Where the film shines is in the daily conversations of its characters, almost all of whom are at least partly Asian, with two significant exceptions that I won’t spoil. As part of his negativity, Ben is hyper-focused on race and gender, and Alice’s using him as a beard to meet her family is a chance for the film to bring in tradition and East Asia’s fraught history. It’s a side door into real-life notions and conversations that are seldom seen on screen.
Ben, despite his obsession with race, rejects performative representation in the arts. Miko reminds him that “glossy” mainstream successes can open doors for more artistic projects. What she doesn’t say is that this is because such successes may convince studio heads that even a bad film will have high Asian turnout and so they need not care so much about whether they think the film they greenlight is “good” or not, thereby allowing some gems to escape their gatekeeping. When in Hollywood, do as the philistines do.
It’s evident that Mutt is Vuk Lungulov-Klotz’s feature debut. Shot by Matthew Pothier in academy ratio, this tale of a bad day in the life of Chilean American transgender man Feña (Lío Mehiel) on the streets of New York drags a little in some places (edited by Adam Dicterow), has dialogue that’s curiously obtuse at key moments, and isn’t afraid enough of deploying clichés. One cliché that I’ve come to forgive is the parent-to-child reminiscing monologue, as I’ve heard quite a few of those in my own life; capped off with a profession of love as it is here, it also functions for some as melodramatic queer wish fulfillment.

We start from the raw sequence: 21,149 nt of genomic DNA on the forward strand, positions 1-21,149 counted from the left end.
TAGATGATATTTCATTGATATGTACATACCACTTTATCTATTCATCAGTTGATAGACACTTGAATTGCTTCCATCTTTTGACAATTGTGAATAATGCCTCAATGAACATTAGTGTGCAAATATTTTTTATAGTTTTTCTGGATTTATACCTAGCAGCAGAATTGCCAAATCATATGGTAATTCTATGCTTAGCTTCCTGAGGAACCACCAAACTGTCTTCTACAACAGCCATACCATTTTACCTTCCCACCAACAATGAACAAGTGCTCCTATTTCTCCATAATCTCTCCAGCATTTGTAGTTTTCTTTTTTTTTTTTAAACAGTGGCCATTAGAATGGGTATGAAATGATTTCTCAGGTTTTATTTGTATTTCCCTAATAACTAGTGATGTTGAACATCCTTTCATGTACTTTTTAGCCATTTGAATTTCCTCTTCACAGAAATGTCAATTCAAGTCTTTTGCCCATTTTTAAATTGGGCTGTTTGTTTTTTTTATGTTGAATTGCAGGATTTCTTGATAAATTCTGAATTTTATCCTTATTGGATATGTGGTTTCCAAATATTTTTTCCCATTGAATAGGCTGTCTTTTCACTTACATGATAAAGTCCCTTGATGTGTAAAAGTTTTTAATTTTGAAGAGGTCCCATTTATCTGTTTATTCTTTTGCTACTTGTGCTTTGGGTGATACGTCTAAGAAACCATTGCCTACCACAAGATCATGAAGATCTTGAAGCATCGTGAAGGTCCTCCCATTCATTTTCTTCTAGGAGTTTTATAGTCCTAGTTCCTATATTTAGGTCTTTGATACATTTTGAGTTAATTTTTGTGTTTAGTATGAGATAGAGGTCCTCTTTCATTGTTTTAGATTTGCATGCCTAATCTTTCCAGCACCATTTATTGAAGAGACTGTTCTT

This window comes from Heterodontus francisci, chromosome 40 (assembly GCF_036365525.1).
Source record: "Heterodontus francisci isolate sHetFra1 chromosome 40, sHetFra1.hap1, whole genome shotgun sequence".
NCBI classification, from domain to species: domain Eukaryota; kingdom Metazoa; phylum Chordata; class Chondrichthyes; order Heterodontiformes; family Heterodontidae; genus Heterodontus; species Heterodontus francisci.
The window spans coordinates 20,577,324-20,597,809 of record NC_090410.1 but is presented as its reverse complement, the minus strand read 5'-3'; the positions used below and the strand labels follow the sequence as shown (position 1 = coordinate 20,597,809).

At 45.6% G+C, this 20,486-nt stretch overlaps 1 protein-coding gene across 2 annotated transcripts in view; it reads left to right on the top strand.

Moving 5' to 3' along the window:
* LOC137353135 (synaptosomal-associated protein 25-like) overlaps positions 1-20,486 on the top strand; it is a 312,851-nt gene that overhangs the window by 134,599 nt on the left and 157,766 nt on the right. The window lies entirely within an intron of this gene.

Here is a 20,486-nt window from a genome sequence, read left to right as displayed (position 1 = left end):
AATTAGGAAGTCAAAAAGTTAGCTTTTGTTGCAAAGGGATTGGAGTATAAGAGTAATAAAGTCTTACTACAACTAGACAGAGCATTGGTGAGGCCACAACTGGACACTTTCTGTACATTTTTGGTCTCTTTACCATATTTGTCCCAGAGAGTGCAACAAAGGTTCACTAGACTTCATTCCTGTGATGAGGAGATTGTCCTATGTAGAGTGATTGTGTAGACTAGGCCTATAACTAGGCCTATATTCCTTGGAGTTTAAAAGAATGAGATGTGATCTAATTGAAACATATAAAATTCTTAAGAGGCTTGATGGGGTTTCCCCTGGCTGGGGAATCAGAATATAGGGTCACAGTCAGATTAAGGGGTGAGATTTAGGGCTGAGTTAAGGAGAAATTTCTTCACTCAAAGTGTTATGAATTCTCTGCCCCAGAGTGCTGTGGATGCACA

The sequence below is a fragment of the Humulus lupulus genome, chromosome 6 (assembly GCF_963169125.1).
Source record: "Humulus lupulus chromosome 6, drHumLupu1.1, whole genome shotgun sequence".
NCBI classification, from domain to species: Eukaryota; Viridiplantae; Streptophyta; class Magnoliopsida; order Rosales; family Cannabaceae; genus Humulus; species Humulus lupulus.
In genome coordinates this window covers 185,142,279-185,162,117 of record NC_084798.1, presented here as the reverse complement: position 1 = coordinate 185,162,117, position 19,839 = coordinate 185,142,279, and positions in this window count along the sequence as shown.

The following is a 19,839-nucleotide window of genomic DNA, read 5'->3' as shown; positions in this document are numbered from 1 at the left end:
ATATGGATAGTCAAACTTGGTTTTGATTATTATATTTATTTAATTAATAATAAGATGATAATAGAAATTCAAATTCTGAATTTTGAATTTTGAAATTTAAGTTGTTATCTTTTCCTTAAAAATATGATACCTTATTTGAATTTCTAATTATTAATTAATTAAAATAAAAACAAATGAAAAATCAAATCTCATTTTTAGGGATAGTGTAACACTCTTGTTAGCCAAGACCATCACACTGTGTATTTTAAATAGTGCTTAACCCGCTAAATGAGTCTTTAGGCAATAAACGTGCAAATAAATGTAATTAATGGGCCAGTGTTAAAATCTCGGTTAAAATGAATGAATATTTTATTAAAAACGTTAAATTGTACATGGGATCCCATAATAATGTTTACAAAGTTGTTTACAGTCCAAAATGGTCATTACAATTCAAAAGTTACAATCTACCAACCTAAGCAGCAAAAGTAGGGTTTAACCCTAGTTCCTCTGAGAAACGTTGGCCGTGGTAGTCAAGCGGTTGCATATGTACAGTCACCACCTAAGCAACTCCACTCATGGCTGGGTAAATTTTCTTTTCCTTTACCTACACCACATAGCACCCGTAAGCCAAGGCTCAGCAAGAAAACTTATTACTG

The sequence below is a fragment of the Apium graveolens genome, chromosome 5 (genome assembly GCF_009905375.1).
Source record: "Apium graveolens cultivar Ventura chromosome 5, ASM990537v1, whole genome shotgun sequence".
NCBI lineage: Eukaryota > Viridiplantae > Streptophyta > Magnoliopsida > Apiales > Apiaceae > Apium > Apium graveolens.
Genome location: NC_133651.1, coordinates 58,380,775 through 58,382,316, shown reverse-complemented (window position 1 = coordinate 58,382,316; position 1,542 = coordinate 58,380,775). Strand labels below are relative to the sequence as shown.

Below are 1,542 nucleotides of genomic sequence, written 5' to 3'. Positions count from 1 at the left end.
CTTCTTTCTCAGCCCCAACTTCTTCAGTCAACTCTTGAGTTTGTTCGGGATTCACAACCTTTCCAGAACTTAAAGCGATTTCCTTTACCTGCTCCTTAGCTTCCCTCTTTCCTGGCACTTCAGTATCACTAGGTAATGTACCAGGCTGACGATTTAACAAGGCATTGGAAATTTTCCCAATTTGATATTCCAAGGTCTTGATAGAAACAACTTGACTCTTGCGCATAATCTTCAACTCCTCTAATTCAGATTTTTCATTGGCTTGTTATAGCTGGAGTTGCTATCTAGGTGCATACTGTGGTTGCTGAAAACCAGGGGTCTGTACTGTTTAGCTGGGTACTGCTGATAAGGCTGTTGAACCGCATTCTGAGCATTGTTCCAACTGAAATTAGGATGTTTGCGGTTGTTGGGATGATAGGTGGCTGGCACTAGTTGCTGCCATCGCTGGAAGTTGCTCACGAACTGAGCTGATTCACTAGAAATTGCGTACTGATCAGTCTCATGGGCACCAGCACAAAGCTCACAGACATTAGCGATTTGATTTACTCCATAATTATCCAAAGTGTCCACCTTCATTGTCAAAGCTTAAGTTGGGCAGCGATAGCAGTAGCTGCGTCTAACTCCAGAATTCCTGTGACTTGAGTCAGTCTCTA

“Mutt” evocatively describes what this day is making Feña feel like, as it begins with his waking up in an ex’s bed and needing Plan B (the ex, John, is played by a two-dimensional Cole Doman), being found and followed around by his estranged and truant 14-year-old sister (an evanescent yet cool MiMi Ryder), getting into scrapes and mishaps, and then picking up his benignly transphobic father (Alejandro Goic) from the airport after his 14-hour flight from Chile. One senses that Mehiel can do more than just respond to being batted around by the whims of fate, but the script seldom asks them to.
Along the way, the parts that made me cringe the most were when people objectify Feña to satisfy their own curiosity, though he always reluctantly consents. On the flip side, having the pharmacist who sells him Plan B (Charles Falkowitz) call him both “sir” and “young man” seems a tad overkill. Then again, with such a hot-button issue, maybe people do overcompensate, objectify, deploy clichés, and act obtusely. Maybe the one thing that needs more nuance is how Feña’s reactions are written.
And a quick shout out to John’s mustard yellow shirt jacket, which Feña borrows at one point. The costumes were designed by Elena Lark, but that jacket rightfully gets its own designer credit (Cyrus Blaze).
TNL Editor: Nicholas Haggerty, Bryan Chou (@thenewslensintl)